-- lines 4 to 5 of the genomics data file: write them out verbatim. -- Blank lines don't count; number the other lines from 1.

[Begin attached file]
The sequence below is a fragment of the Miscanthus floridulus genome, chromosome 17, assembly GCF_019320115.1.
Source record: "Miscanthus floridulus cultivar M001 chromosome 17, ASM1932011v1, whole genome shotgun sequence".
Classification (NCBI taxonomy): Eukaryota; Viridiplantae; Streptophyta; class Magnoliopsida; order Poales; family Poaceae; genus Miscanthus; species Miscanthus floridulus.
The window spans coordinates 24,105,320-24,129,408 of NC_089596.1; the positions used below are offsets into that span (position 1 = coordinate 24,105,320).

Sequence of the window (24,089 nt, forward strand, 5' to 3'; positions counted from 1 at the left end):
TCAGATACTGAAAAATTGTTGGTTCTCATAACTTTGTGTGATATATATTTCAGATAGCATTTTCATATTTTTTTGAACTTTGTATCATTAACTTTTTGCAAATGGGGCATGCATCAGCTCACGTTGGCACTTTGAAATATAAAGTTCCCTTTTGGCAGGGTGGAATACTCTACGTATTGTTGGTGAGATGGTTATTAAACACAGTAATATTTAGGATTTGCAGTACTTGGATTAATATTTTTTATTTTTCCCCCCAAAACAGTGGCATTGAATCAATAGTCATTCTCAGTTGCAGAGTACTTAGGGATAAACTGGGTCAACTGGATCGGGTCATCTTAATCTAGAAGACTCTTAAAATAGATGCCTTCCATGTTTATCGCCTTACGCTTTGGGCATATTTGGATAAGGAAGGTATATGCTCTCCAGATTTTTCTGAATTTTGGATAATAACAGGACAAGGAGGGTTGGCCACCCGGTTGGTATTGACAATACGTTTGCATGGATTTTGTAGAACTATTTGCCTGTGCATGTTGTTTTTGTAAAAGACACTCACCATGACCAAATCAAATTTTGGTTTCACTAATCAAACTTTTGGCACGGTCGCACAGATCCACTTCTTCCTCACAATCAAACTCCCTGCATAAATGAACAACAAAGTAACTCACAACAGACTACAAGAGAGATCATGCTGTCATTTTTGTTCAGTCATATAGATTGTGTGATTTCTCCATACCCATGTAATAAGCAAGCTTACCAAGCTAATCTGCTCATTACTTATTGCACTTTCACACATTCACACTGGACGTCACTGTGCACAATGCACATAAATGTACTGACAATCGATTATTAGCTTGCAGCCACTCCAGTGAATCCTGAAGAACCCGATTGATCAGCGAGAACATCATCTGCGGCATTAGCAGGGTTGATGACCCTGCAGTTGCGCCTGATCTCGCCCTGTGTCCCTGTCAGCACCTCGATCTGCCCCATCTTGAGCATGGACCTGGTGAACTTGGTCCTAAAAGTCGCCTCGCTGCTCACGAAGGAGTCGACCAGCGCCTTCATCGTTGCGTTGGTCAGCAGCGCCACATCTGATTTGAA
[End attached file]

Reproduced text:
The window spans coordinates 24,105,320-24,129,408 of NC_089596.1; the positions used below are offsets into that span (position 1 = coordinate 24,105,320).

Sequence of the window (24,089 nt, forward strand, 5' to 3'; positions counted from 1 at the left end):